The chicks grow into chickens, then the day of motion arrives: "Chicken catchers" -- men who round up flocks by hand -- wade into the long, low houses where the birds are raised. The "houseman" erects a temporary pen with a plastic tarp, then tightens the perimeter as the catchers move in. They capture as many as 50,000 chickens in an 8- to 12-hour shift, lifting three and four at a time in each hand, cramming the birds into steel cages known as "the hole."

Forklifts place the cages on flatbed trucks, which rumble off to the slaughterhouses. Then forklifts load them onto conveyor belts rolling into the plants.

In a dark chamber inside, workers hang the birds on metal hooks, upside down by their feet. Down the line they roll, hundreds of birds a minute. Bursts of electricity stun them, then the conveyor line runs necks past blades for the kill. Blood drips into tanks the size of wading pools.

The line plunges into foamy hot water, loosening and removing feathers, before the birds head into a gantlet of machinery and blades. One device removes feet before workers re-hang the birds by their drumsticks. Another machine thrusts a cylinder into cavities, reaching through 16 birds at a time, emerging with the guts in one grab.

All through the plants, workers hose down stainless steel sinks, counter tops and floors, redirecting fat, feathers and meat scraps into bloody channels coursing beneath steel grates in the floor. Torrents of water shoot through the cavities of chickens moving down the line.

Hundreds of people work within these cold, damp walls, yet their voices cannot be heard above the din of roaring machinery and whooshing water. The floors glisten with moisture and grease as water rains from everything.

Perdue's rendering plant in Accomac, Va., daily processes the leftovers from all five of its peninsula slaughterhouses. Inside a dank concrete room the size of an airplane hangar, guts, condemned birds and heads drop from pipes in the ceiling, landing with a splash into a hopper holding 270,000 pounds -- a viscous, bloody stew. In another room, three rocket-shaped cookers stretch skyward, boiling the mixture down to its essence. Greasy dust cakes the walls. A sour odor permeates every corner.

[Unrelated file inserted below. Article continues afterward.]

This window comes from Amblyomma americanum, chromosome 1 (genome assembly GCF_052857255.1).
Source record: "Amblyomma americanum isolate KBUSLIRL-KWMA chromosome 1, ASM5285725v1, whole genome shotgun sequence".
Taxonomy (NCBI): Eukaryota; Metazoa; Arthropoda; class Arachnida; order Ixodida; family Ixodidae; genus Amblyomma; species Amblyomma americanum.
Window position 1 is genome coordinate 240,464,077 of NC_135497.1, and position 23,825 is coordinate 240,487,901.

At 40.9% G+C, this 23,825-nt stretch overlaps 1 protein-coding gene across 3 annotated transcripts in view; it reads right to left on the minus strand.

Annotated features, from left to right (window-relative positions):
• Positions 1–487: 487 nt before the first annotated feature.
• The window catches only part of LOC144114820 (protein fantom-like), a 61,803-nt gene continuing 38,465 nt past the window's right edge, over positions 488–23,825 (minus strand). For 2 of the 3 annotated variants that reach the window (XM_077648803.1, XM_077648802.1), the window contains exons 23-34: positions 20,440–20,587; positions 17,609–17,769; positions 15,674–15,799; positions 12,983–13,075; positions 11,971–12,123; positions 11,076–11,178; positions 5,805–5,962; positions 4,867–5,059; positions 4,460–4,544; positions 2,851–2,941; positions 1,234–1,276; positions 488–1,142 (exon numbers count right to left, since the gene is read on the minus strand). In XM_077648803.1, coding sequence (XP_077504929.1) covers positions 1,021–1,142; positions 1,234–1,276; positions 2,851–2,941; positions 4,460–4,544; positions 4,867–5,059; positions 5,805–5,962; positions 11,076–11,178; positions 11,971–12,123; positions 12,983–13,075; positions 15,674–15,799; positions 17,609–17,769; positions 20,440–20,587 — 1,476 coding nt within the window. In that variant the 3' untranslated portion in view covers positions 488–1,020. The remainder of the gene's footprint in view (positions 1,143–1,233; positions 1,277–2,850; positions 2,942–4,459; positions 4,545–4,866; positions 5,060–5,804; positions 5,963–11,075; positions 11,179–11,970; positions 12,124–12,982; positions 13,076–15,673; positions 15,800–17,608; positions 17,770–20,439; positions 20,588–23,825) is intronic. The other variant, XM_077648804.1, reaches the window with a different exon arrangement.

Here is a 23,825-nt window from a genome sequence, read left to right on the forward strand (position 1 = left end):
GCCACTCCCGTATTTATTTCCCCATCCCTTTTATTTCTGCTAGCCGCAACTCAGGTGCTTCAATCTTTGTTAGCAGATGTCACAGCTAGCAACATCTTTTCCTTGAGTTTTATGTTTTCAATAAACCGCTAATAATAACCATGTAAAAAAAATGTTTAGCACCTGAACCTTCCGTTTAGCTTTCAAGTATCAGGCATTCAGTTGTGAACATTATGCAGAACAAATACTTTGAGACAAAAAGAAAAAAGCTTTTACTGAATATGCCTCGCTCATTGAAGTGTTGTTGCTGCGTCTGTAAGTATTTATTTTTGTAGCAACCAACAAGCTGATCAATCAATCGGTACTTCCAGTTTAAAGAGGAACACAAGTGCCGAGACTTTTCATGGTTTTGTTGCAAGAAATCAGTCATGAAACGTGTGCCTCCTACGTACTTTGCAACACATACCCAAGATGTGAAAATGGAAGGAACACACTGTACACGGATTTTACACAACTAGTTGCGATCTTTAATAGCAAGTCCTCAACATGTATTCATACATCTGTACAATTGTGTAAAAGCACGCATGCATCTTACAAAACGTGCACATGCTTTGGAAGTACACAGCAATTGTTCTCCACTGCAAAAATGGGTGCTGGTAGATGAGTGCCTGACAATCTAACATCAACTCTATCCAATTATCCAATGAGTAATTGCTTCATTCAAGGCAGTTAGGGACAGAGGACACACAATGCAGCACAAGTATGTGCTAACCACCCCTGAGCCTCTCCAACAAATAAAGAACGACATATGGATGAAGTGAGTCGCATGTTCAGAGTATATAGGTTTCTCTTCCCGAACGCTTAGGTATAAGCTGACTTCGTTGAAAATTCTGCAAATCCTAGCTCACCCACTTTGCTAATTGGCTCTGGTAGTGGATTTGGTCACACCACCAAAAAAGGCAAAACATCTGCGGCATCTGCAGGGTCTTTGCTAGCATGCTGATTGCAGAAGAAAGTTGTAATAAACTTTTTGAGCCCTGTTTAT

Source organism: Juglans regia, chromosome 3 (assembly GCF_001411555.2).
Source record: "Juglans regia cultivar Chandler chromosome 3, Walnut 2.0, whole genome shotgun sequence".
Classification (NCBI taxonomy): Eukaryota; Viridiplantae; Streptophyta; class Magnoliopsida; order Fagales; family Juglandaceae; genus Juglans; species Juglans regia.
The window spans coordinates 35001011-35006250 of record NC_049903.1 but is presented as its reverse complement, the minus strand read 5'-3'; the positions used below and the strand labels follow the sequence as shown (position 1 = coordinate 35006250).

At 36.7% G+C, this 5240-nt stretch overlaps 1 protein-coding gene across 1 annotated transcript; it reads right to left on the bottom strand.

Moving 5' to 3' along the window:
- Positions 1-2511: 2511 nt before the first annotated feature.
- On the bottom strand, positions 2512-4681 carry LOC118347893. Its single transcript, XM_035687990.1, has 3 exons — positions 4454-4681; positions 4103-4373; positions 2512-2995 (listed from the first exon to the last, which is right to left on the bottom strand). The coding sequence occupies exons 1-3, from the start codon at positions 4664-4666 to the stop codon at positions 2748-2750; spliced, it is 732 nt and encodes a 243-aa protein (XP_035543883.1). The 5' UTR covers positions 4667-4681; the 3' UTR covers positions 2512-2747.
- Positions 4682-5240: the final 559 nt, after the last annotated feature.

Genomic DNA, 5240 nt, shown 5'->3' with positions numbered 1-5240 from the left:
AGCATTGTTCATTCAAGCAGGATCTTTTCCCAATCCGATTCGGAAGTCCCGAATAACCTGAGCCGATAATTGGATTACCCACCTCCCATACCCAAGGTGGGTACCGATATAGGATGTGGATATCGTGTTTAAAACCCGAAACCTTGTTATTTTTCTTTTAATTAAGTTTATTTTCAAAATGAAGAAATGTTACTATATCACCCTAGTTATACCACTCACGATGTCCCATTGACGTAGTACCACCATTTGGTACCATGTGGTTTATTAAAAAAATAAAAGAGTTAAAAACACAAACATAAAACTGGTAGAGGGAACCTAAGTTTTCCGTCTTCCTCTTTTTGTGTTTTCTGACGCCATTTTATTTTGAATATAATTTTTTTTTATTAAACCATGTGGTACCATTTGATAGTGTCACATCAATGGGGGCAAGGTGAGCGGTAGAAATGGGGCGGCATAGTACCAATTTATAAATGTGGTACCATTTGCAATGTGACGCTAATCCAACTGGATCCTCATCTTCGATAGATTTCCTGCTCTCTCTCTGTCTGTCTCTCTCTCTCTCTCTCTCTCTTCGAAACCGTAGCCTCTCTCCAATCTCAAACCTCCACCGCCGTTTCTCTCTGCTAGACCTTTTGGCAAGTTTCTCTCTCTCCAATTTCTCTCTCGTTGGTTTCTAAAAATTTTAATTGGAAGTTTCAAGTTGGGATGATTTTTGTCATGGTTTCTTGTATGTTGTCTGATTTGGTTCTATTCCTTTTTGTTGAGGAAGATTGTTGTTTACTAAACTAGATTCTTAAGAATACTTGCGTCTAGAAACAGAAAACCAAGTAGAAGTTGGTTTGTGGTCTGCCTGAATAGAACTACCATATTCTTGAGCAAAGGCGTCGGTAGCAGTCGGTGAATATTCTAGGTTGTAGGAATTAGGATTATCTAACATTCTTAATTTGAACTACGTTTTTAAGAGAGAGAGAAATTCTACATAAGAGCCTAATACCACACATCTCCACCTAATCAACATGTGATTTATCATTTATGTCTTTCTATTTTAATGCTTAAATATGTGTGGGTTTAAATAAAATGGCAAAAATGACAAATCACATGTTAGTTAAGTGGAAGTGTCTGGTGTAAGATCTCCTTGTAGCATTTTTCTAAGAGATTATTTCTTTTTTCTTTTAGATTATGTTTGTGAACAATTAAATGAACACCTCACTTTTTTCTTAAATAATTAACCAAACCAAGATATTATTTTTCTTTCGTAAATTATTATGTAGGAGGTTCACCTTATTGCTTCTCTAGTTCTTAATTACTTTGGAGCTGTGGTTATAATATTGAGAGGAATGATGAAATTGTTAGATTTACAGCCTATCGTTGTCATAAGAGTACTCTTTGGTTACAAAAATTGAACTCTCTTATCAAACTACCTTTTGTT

The water flowing through slaughterhouses and rendering plants passes through treatment tanks much like public sewer works, then spills into creeks and rivers, still containing some pollution. Despite increasingly strict environmental rules, some today are putting out more pollution than ever, because they are killing more birds and using more water.

Where once slaughterhouses simply killed and dressed chickens and then sent them to market whole, the modern penchant for convenience has placed a premium on boneless, skinless breast, marinated chicken, custom-size nuggets. More processing steps require more water, straining the capacity of the plants to catch pollution before it spills into creeks.

Meanwhile, tougher food safety standards have forced slaughterhouses to add more washers to clean away waste more intensively, further swelling the rivers washing through plants.

But increased water use is only part of the strain on the plants: More meat is moving down the line, leaving more waste to clean, before the plants release their waste water into the rivers.

A decade ago, Darling International's rendering plant in Linkwood, Md., processed 4 million to 5 million pounds of chicken guts, heads, feathers and blood a week, according to company officials. By 1997, the plant was weekly taking in some 14 million pounds. The waste water treatment works bent under the strain: Darling consistently put out more pollution than its Maryland permit allowed, resulting in a state enforcement action that forced the company to upgrade the plant.

"The plant as designed was not sized to handle the load it's receiving from the poultry processing plants," said Darling's vice president for environmental affairs, William R. McMurtry.

"The stuff's got to go somewhere."